VC Funds Pour Into Commercial Open Source - InformationWeek

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VC Funds Pour Into Commercial Open Source

Investment in open source startups hits an all-time high, but questions remain over what's next.

Venture capital investment in open source companies reached a record $204 million in the first quarter of 2008, more than double the VC funding that went into open source companies during the same period a year ago, according to the 451 Group.

The money went toward 20 deals, of which 17 had a publicly disclosed value, resulting in an average deal size of $12 million. "The first quarter of 2008 was the most successful quarter in history in terms of open source vendors raising venture capital funding," writes 451 Group analyst Matthew Aslett. By comparison, 11 deals with disclosed value brought in $100 million in the first quarter of 2007.

The bulk of funding went to open source companies such as Automattic, Greenplum, SugarCRM, and Pentaho that have moved beyond early-stage funding. Last week, open source database vendor EnterpriseDB disclosed that it had secured $10 million in third round funding, with IBM joining existing investors Charles River Ventures, Fidelity Ventures, and Valhalla Partners in the round.

A mere $9 million, or 4.4% of first quarter VC open source funding, went to seed deals or series A deals, which Aslett interprets as a warning sign. "It's difficult to see where significant further funding will be raised in the coming months unless a few more startups emerge," he writes.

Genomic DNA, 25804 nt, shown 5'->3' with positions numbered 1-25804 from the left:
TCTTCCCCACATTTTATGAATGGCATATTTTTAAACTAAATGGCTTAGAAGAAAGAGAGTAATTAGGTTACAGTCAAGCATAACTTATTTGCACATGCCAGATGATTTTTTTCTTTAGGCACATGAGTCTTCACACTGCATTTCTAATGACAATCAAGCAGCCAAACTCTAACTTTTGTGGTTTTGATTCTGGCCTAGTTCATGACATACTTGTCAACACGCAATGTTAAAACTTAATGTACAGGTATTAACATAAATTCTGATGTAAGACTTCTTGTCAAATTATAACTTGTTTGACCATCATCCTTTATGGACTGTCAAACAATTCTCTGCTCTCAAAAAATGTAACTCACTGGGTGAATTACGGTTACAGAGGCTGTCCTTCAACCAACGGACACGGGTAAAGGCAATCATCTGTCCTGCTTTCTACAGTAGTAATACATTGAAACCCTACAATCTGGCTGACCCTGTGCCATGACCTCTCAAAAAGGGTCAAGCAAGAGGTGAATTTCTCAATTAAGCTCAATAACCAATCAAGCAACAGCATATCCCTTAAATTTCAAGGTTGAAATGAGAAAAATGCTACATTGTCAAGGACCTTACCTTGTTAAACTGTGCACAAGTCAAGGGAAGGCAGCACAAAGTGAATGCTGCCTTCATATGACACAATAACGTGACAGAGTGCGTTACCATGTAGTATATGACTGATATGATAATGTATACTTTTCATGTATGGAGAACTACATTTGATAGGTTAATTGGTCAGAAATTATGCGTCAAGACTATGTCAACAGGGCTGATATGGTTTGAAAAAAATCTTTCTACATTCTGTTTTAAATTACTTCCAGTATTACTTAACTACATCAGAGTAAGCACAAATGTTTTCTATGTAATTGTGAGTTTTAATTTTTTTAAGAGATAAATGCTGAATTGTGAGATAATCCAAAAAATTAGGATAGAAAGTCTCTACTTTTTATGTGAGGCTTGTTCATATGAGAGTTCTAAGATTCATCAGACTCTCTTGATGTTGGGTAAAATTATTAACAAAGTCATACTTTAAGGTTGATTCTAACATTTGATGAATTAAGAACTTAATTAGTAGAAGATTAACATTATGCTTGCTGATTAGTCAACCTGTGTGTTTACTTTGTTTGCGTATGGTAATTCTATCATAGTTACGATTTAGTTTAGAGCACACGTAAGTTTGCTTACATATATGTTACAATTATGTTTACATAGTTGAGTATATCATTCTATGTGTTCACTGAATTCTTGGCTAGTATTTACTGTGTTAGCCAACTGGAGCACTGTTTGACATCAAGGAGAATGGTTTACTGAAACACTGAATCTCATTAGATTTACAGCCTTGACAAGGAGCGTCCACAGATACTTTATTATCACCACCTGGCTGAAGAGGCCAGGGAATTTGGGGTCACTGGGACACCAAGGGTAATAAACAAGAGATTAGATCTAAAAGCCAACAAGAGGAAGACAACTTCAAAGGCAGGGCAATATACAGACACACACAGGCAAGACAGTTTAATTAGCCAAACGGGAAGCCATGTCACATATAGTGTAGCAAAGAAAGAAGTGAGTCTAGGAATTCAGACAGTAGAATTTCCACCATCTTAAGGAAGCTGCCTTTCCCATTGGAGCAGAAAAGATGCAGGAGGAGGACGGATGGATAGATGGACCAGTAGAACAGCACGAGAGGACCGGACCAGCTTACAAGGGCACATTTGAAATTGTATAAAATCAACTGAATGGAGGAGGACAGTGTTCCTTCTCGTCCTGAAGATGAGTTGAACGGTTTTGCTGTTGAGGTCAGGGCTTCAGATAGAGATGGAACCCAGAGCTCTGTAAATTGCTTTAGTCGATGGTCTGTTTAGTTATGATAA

Among the newcomers that did get VC funding were RingSide Networks, maker of a social application server for business; Bluenog, a developer of application infrastructure software; and Engine Yard, which hosts and supports Ruby on Rails applications.

By many accounts, commercial open source companies are still trying to determine which business models work best in a market where the key assets -- the open source programs -- are generally available at no cost. Among the approaches they're employing: giving the software away and charging for professional support; generating revenue by embedding ads in the software; offering a basic version of their software for free while charging for a full-featured version; and combining open source components and proprietary software in a commercial package.

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